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A scancode (or scan code) is the data that most computer keyboards send to a computer to report which keys have been pressed. A number, or sequence of numbers, is assigned to each key on the keyboard.


Mapping key positions by row and column requires less complex computer hardware; therefore, in the past, using software or firmware to translate the scancodes to text characters was less expensive than wiring the keyboard by text character.[1] This cost difference is not as profound as it used to be. However, many types of computers still use their traditional scancodes to maintain backward compatibility.

Some keyboard standards include a scancode for each key being pressed and a different one for each key being released. In addition, many keyboard standards (for example, IBM PC compatible standards) allow the keyboard itself to generate "typematic" repeating keys by having the keyboard itself generate the pressed-key scancode repeatedly while the key is held down, with the release scancode sent once when the key is released.

Scancode sets[edit]

On some operating systems one may discover a key's downpress scancode by holding the key down while the computer is booting. With luck, the scancode (or some part of it) will be specified in the resulting "stuck key" error message. [Note: On Windows 7 only one byte of the scancode appears.]

PC compatibles[edit]

Scancodes on IBM PC compatible computer keyboards are sets of 1 to 3 bytes which are sent by the keyboard. Most character keys have a single byte scancode; keys that perform special functions have 2-byte or 3-byte scancodes, usually beginning with the byte (in hexadecimal) E0, E1, or E2. In addition, a few keys send longer scancodes, effectively emulating a series of keys to make it easier for different types of software to process.

PC keyboards since the PS/2 keyboard support up to three scancode sets. The most commonly encountered are the "XT" ("set 1") scancodes, based on the 83-key keyboard used by the IBM PC XT and earlier. These mostly consist of a single byte; the low 7 bits identify the key, and the most significant bit is clear for a key press or set for a key release. Some additional keys have an E0 (or rarely, E1 or E2) prefix. These were initially assigned so that ignoring the E0 prefix (which is in the key-up range and thus would have no effect on an operating system that did not understand them) would produce reasonable results. For example the numeric keypad's Enter key produces a scancode of E0 1C, which corresponds to the Return key's scancode of 1C.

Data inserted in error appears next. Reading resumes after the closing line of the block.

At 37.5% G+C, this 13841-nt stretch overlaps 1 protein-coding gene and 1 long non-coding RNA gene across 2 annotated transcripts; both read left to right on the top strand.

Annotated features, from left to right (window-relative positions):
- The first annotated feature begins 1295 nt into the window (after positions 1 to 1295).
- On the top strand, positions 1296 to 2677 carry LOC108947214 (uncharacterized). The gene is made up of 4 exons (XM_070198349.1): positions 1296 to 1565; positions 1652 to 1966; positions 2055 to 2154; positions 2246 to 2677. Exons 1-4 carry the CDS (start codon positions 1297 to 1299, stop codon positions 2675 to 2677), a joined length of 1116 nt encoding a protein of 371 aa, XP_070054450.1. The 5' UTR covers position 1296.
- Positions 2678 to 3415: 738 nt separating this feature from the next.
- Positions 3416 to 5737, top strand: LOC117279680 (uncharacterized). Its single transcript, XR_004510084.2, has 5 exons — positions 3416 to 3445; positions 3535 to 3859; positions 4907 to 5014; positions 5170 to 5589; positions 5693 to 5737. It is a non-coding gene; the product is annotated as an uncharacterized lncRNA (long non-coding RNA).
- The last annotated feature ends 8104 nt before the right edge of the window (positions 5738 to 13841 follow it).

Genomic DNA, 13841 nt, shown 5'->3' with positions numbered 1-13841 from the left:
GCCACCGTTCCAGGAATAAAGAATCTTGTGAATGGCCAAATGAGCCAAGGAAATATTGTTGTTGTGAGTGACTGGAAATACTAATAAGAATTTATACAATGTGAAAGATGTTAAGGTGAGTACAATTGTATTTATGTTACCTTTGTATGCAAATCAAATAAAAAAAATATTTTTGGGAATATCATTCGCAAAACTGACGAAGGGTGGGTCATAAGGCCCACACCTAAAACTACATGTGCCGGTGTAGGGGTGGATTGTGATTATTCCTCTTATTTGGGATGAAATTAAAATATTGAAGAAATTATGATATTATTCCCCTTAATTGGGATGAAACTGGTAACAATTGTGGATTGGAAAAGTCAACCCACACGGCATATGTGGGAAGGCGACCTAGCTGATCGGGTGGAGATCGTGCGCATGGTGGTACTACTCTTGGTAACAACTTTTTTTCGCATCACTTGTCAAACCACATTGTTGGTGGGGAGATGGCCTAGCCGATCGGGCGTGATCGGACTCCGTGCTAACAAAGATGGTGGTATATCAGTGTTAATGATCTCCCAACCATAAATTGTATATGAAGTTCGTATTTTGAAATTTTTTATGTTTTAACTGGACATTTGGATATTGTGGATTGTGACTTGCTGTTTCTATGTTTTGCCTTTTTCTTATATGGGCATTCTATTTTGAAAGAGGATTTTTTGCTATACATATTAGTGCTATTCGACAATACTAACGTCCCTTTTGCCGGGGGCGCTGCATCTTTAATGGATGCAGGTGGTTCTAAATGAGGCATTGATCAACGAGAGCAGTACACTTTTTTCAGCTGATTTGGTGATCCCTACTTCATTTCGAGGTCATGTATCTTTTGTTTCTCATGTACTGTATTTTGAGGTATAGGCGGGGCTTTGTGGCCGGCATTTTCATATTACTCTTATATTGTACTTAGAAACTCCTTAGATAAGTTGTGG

The IBM 3270 PC introduced its own set of scancodes ("set 3"), with a different key numbering and where a key release is indicated by an F0 prefix. For backward compatibility, the 3270 PC translated these to XT (set 1) scancodes using an add-on card and a BIOS extension. This set is used by Linux by default when it detects a PS/2 keyboard that can properly support scan code set 3.[2]

The IBM PC AT introduced the "AT" ("set 2") scancodes. On the 84-key AT keyboard these were largely a subset of set 3, with some differences caused by the revised layout (for example, the position and scancodes of the function keys changed). Keys added since the PC AT often have different scancodes in set 2 and set 3, and in set 2 frequently have an E0 or E1 prefix. Again, key release is indicated by an F0 prefix.

For computers since the IBM PC AT, the keyboard controller on the motherboard translates AT (set 2) scancodes into XT (set 1) scancodes in so called translation mode.[3] This translation can be disabled in pass-through-mode, allowing the raw scancodes to be seen.[4] Therefore, whether a software developer will encounter AT scancodes or XT scancodes on a modern PC-compatible depends on how the keyboard is being accessed.

A compliant PS/2 keyboard can be told to send scancodes in set 1, 2 or 3.

Example PC compatible (IBM PS/2) scancodes
key set 1 (IBM PC XT) set 2 (IBM PC AT) set 3 (IBM 3270 PC)
press release press release press release
A (simple letter) 1E 9E 1C F0 1C 1C F0 1C
↵ Enter (main keyboard) 1C 9C 5A F0 5A 5A F0 5A
↵ Enter (numeric keypad) E0 1C E0 9C E0 5A E0 F0 5A 79 F0 79
Left ⊞ Win (Windows key) E0 5B E0 DB E0 1F E0 F0 1F 8B F0 8B
Right ⊞ Win E0 5C E0 DC E0 27 E0 F0 27 8C F0 8C


USB keyboards use a new set of scancodes, mostly specified in the USB standard. All computers that recognize USB keyboards recognize these new scancodes.[5]

See also[edit]


  1. ^ For example, the traditional 12-key numeric keypad is scanned as 3 columns by 4 rows, requiring a total of 7 connections. Scanning each key separately would require 12 connections.
  2. ^ "Torvalds/Linux". GitHub. 18 February 2022.
  3. ^ Keyboard scancodes (section 10, "Keyboard internal scancodes"), Andries Brouwer. Version 1.2e, 2004-05-20, accessed 2006-11-15.
  4. ^ Keyboard scancodes (section 11, "The AT keyboard controller"), Andries Brouwer. Version 1.2g, 2009-07-07, accessed 2010-07-18.
  5. ^ Microsoft Keyboard Scan Code Specification (Appendix C, "USB Keyboard/Keypad Page (0x07)"), Microsoft. Revision 1.3a, 2000-03-16, accessed 2018-10-13.

External links[edit]